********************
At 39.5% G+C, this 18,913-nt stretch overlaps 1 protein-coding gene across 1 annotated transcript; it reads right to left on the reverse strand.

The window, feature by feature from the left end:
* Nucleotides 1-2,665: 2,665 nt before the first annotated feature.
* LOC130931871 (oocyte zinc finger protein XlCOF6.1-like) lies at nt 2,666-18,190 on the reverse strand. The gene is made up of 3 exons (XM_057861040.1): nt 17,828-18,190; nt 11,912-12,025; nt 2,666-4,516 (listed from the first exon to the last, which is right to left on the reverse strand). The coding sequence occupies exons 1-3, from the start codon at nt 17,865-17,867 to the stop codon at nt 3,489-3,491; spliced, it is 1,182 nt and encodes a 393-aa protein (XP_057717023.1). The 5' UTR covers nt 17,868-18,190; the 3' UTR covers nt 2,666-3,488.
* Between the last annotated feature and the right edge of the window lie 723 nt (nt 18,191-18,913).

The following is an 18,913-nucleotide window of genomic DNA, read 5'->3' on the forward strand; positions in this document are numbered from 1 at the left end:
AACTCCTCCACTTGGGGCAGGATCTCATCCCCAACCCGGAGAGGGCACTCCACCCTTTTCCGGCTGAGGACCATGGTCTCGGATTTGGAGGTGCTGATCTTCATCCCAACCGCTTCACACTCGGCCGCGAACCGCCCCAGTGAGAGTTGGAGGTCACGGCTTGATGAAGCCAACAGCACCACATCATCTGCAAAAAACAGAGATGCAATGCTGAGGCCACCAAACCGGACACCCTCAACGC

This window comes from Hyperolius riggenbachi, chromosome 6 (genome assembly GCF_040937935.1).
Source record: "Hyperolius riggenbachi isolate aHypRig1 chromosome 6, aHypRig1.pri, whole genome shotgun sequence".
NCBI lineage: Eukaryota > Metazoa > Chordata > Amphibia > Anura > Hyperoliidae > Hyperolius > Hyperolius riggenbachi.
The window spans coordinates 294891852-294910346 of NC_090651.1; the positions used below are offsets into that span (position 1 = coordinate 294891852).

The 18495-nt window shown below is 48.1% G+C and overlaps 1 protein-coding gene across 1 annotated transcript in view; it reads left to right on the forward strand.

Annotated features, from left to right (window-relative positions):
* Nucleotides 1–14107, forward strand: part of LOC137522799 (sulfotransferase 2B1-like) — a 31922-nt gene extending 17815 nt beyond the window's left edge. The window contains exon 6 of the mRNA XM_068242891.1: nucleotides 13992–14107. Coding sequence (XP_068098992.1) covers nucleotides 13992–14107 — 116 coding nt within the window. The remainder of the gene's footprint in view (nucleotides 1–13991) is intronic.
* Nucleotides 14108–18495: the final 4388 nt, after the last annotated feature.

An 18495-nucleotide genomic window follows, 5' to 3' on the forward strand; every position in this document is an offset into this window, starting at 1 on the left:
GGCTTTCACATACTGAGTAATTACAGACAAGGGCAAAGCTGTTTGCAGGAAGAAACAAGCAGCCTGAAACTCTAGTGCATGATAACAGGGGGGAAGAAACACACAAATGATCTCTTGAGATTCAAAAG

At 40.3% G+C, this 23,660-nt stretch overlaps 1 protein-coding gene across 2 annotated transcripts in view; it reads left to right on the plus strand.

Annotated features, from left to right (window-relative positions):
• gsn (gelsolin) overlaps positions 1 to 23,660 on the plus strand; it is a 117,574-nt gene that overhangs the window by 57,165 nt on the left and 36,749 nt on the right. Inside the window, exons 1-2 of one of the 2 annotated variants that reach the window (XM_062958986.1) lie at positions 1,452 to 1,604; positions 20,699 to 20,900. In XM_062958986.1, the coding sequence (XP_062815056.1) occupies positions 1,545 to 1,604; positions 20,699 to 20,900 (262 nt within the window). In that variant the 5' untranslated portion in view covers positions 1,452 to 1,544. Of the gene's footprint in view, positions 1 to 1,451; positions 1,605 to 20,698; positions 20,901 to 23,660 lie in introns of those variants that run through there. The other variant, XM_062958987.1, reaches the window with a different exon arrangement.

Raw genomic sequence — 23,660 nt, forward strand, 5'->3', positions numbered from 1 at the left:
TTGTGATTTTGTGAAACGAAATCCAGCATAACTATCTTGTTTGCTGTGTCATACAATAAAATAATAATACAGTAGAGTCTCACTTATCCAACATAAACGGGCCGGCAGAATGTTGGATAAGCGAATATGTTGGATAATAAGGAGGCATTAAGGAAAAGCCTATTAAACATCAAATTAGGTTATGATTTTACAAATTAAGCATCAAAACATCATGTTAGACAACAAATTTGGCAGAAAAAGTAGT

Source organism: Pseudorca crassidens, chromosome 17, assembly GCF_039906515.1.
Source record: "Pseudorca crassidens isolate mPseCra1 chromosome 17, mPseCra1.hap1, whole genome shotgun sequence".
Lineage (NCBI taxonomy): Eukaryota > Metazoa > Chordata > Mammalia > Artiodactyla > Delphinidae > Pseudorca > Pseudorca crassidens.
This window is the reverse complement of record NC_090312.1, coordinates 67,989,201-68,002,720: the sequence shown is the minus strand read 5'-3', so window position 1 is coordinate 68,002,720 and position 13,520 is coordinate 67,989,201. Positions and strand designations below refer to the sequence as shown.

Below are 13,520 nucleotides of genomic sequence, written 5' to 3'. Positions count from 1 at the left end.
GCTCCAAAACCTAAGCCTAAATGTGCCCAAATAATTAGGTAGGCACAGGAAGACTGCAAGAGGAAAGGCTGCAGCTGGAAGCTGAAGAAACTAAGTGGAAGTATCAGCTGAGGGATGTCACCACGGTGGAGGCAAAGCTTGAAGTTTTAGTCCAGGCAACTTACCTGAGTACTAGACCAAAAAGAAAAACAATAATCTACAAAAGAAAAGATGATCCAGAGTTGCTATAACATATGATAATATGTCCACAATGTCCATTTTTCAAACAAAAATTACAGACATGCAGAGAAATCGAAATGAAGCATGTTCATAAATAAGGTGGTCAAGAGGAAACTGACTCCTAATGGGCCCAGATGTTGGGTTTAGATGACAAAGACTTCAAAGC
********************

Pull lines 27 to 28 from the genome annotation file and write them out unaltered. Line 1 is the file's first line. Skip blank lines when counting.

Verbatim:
Below are 13,520 nucleotides of genomic sequence, written 5' to 3'. Positions count from 1 at the left end.
GCTCCAAAACCTAAGCCTAAATGTGCCCAAATAATTAGGTAGGCACAGGAAGACTGCAAGAGGAAAGGCTGCAGCTGGAAGCTGAAGAAACTAAGTGGAAGTATCAGCTGAGGGATGTCACCACGGTGGAGGCAAAGCTTGAAGTTTTAGTCCAGGCAACTTACCTGAGTACTAGACCAAAAAGAAAAACAATAATCTACAAAAGAAAAGATGATCCAGAGTTGCTATAACATATGATAATATGTCCACAATGTCCATTTTTCAAACAAAAATTACAGACATGCAGAGAAATCGAAATGAAGCATGTTCATAAATAAGGTGGTCAAGAGGAAACTGACTCCTAATGGGCCCAGATGTTGGGTTTAGATGACAAAGACTTCAAAGC